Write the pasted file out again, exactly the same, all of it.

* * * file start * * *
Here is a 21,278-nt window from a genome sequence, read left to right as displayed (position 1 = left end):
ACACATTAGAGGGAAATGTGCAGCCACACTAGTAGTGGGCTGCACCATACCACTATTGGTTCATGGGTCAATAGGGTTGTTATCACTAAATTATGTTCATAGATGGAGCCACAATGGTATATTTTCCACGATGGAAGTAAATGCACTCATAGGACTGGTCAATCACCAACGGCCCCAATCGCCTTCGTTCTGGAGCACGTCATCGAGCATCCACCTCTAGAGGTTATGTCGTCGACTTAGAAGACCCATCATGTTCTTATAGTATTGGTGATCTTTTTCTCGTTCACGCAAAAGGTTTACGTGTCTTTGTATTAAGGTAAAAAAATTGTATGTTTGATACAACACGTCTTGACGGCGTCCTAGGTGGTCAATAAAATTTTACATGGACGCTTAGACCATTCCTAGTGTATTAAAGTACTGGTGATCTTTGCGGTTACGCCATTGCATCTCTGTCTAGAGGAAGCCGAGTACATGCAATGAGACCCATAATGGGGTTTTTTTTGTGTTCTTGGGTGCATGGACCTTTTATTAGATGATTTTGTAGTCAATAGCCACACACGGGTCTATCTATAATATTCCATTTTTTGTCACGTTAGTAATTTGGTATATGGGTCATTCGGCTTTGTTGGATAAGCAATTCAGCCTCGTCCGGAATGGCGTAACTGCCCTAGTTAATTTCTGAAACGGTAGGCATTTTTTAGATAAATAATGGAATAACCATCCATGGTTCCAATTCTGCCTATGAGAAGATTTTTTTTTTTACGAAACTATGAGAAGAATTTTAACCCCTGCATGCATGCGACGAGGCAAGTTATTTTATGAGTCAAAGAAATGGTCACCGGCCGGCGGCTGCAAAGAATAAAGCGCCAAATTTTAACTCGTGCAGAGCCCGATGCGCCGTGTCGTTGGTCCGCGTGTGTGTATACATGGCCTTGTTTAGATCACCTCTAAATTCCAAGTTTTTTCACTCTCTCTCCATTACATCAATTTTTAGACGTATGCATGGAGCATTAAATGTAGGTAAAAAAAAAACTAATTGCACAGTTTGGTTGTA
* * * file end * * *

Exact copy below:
Here is a 21,278-nt window from a genome sequence, read left to right as displayed (position 1 = left end):
ACACATTAGAGGGAAATGTGCAGCCACACTAGTAGTGGGCTGCACCATACCACTATTGGTTCATGGGTCAATAGGGTTGTTATCACTAAATTATGTTCATAGATGGAGCCACAATGGTATATTTTCCACGATGGAAGTAAATGCACTCATAGGACTGGTCAATCACCAACGGCCCCAATCGCCTTCGTTCTGGAGCACGTCATCGAGCATCCACCTCTAGAGGTTATGTCGTCGACTTAGAAGACCCATCATGTTCTTATAGTATTGGTGATCTTTTTCTCGTTCACGCAAAAGGTTTACGTGTCTTTGTATTAAGGTAAAAAAATTGTATGTTTGATACAACACGTCTTGACGGCGTCCTAGGTGGTCAATAAAATTTTACATGGACGCTTAGACCATTCCTAGTGTATTAAAGTACTGGTGATCTTTGCGGTTACGCCATTGCATCTCTGTCTAGAGGAAGCCGAGTACATGCAATGAGACCCATAATGGGGTTTTTTTTGTGTTCTTGGGTGCATGGACCTTTTATTAGATGATTTTGTAGTCAATAGCCACACACGGGTCTATCTATAATATTCCATTTTTTGTCACGTTAGTAATTTGGTATATGGGTCATTCGGCTTTGTTGGATAAGCAATTCAGCCTCGTCCGGAATGGCGTAACTGCCCTAGTTAATTTCTGAAACGGTAGGCATTTTTTAGATAAATAATGGAATAACCATCCATGGTTCCAATTCTGCCTATGAGAAGATTTTTTTTTTTACGAAACTATGAGAAGAATTTTAACCCCTGCATGCATGCGACGAGGCAAGTTATTTTATGAGTCAAAGAAATGGTCACCGGCCGGCGGCTGCAAAGAATAAAGCGCCAAATTTTAACTCGTGCAGAGCCCGATGCGCCGTGTCGTTGGTCCGCGTGTGTGTATACATGGCCTTGTTTAGATCACCTCTAAATTCCAAGTTTTTTCACTCTCTCTCCATTACATCAATTTTTAGACGTATGCATGGAGCATTAAATGTAGGTAAAAAAAAAACTAATTGCACAGTTTGGTTGTA